to Demopolis provisions and forage are said to be very abundant. Some apply the term inexhaustible. East of the Alabama there is a reasonable supply, but north of here the country, after getting eight or ten miles, is comparatively lean, gradually merging into the mineral region. On Saturday, the 29th, I sent 1509 men about seven miles toward the Cahawba River for cattle and they were small. Yesterday a flag of truce came to my lines from Marrion, having been sent by Colonel Royston with a communication of which the inclosed is a copy. The bearers consisted of four commissioned officers and one enlisted man. Two of my staff officers were sent to receive it. On reading the communication I rather surmised it was a sort of subterfuge. I did not reply to Colonel Royston, but wrote a note to my senior staff officer to assure the bearer that I knew of no Federal force committing depredations as complained of; that I should, so far as I had any control, take nothing from the country uncles it was absolutely needed; that in regard to an armistice in operation here, I knew of none, but hoped one might be agreed upon. The flag of truce was then sent back. I afterward learned that the officers bearing it had special business in town, which renders it more probable the flag of truce was not really authorized. Colonel Royston has no troops under him at Marion. I learn from a source which seems entitled to credit, that Jeff. Davis has within a few days passed through Centerville on his way west to the trans-Mississippi; also that Hood crossed the Cahawba near here about three days ago, alone, going west. the rebels seem to think the war is really at an end. I was agreeably surprised this afternoon to be waited upon by a committee of citizens with a copy of the proceedings of a respectable and rather large meeting of the people called by the mayor, at which a resolution complimentary to the troops was passed, and another in which they declare that they "will cheerfully abide by the treaty of peace, of whatsoever kind it may be, to be agreed upon by the constituted authorities of the late belligerent sections, and in the meantime will use our best endeavors to hasten a cordiality of feeling, " &c.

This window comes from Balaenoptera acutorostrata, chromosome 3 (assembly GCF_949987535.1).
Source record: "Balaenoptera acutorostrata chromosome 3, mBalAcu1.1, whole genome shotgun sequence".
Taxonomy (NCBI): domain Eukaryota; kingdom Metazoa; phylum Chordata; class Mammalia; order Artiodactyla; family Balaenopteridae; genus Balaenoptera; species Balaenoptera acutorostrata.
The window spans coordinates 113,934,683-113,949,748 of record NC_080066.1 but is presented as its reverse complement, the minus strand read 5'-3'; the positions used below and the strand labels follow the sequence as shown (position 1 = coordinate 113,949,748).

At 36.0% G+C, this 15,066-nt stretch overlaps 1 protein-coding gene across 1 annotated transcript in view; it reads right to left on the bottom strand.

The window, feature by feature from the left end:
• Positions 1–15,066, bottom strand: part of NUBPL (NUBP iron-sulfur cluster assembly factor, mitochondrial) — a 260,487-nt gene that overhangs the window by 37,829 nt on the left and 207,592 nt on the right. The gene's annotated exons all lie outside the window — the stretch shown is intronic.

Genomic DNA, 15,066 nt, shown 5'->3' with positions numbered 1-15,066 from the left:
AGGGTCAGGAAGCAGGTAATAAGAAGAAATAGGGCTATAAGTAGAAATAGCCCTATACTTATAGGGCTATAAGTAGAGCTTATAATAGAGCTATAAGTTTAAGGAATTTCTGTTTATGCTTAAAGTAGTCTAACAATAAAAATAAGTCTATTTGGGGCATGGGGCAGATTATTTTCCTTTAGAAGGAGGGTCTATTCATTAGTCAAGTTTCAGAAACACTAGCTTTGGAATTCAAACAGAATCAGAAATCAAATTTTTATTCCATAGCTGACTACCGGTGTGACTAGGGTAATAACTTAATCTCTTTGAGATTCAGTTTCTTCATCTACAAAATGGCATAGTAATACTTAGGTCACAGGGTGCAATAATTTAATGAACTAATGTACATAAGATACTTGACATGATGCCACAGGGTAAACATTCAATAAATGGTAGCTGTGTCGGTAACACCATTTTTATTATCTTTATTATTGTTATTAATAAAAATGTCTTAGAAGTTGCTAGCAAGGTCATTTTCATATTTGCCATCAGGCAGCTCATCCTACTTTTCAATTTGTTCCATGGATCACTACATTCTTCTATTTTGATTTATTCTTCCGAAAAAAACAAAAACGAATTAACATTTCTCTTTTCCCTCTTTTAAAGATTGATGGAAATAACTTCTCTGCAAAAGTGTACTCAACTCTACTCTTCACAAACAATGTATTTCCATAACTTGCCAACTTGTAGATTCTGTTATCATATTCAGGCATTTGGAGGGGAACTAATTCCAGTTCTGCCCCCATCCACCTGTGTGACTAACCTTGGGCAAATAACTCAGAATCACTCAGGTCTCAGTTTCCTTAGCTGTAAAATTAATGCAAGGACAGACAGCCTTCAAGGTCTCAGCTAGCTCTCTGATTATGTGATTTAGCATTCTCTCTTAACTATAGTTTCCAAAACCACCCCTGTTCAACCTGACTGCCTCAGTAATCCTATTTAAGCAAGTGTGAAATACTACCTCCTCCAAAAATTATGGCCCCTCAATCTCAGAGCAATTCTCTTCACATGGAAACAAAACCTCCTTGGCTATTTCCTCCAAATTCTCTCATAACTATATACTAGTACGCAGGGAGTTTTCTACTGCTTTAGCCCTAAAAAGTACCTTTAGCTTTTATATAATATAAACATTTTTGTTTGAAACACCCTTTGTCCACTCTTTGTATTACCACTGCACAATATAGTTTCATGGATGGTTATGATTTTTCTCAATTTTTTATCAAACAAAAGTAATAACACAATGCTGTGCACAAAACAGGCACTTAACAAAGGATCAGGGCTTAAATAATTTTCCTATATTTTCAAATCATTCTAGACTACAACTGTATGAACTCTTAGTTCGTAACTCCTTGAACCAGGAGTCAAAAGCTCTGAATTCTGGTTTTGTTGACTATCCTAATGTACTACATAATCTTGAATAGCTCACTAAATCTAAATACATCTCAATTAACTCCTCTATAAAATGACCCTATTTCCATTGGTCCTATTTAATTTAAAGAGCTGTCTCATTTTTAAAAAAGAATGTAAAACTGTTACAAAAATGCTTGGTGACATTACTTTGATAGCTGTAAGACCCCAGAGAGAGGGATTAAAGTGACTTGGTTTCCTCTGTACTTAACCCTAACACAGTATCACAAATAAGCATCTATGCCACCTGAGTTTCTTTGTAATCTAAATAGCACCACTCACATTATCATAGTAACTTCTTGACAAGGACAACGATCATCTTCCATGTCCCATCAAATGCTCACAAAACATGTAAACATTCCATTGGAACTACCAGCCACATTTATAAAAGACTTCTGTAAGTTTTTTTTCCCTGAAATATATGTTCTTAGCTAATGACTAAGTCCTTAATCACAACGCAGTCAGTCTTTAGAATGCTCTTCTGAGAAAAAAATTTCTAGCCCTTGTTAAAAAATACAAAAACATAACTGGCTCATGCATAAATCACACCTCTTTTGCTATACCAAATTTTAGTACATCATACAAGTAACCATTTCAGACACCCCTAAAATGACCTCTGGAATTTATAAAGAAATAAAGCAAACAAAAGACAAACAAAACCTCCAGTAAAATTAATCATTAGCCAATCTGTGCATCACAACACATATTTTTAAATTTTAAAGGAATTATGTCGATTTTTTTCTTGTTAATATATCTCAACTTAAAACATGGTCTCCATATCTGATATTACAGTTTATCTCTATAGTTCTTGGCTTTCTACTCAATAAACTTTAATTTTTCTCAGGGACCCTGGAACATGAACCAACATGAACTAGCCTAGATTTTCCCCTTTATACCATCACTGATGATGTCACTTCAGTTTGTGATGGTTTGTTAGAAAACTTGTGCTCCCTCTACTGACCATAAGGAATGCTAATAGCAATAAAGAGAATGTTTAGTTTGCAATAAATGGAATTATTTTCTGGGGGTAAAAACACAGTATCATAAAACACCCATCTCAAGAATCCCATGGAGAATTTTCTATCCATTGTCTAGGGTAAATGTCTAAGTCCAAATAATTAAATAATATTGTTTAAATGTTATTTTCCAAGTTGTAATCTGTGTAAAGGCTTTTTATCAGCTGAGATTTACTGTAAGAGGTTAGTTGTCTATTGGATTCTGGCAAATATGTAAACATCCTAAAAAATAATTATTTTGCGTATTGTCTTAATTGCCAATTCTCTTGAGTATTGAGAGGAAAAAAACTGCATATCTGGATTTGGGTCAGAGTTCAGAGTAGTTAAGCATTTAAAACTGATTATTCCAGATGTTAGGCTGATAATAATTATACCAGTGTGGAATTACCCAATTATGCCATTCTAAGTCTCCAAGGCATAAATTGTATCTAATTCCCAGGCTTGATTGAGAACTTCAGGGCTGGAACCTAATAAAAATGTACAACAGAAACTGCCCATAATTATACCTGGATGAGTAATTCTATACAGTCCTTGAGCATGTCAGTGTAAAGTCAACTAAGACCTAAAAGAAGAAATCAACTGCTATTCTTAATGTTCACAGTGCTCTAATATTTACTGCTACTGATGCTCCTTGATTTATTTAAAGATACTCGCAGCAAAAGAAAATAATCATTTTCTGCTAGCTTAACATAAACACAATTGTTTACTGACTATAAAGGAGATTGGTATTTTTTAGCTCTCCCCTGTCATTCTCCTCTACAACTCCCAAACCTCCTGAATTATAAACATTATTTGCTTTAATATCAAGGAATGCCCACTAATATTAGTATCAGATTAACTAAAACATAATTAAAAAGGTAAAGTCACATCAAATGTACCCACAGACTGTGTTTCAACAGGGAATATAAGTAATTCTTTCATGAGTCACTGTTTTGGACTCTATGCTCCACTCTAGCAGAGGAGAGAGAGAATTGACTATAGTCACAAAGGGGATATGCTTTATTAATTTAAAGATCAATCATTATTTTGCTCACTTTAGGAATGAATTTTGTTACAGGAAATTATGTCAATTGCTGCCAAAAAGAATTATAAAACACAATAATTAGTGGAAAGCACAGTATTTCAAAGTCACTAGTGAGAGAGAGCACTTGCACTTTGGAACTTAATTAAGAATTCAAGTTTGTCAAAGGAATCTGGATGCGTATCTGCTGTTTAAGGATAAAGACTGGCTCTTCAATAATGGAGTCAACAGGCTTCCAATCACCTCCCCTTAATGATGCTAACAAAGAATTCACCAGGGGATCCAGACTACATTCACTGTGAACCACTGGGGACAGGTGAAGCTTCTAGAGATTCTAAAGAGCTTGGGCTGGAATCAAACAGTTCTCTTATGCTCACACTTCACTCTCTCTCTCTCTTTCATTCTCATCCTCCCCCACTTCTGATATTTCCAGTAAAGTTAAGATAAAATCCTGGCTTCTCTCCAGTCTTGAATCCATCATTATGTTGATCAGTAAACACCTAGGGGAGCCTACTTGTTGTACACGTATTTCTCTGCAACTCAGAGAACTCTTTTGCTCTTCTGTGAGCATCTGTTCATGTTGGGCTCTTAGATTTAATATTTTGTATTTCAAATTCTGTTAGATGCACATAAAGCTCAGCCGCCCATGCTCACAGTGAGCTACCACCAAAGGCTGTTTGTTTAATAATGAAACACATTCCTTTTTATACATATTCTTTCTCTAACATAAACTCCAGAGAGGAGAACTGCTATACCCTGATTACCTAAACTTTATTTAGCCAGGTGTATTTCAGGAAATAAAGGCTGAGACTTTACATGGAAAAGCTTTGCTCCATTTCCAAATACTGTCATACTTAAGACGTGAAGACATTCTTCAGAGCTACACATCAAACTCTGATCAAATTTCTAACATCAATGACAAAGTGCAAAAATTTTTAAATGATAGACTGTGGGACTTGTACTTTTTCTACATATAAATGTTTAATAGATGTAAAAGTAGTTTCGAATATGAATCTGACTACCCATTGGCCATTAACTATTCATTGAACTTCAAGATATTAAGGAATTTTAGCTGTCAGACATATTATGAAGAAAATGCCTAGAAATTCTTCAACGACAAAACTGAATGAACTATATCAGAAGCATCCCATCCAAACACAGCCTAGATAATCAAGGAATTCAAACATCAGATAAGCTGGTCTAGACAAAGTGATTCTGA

Tuesday, May 2, 1865.-The Tarascon, from Montgomery with Thirty-seventh Illinois, reported here early this morning. A man who came in this morning and who left Meridian Sunday night, reports that Dick Taylor was there and that it was reported he had offered to surrender his department to General Canby and that the offer was accepted. He reports that Forrest, with 3,000 men, is at Bainesville, and that Maury's forces, numbering about 4,000 are at Cuba Station. There are rumors this morning of 5,000 rebels being at Marison Junction, but I think they are without foundation.
I have the honor to be, yours, truly,
C. C. ANDERWS,
MARION, ALA., April 29, 1865.
Major-General WILSON, or
OFFICER COMMANDING FEDERAL FORCES AT SELMA, ALA.:
SIR: Lieutenant Matthews, the bearer of this flag of truce, goes to Selma to inform you that reports reach he that a Federa force is depredating the country south of the Alabama and Mississippi Railroad in Dallas and adjoining counties. i protest against this raid, as it is contrary to the understanding, as I am informed, of the opposing commanders of the departments, of the letter and spirit of the armistice recently agreed upon. If such is your construction of the recent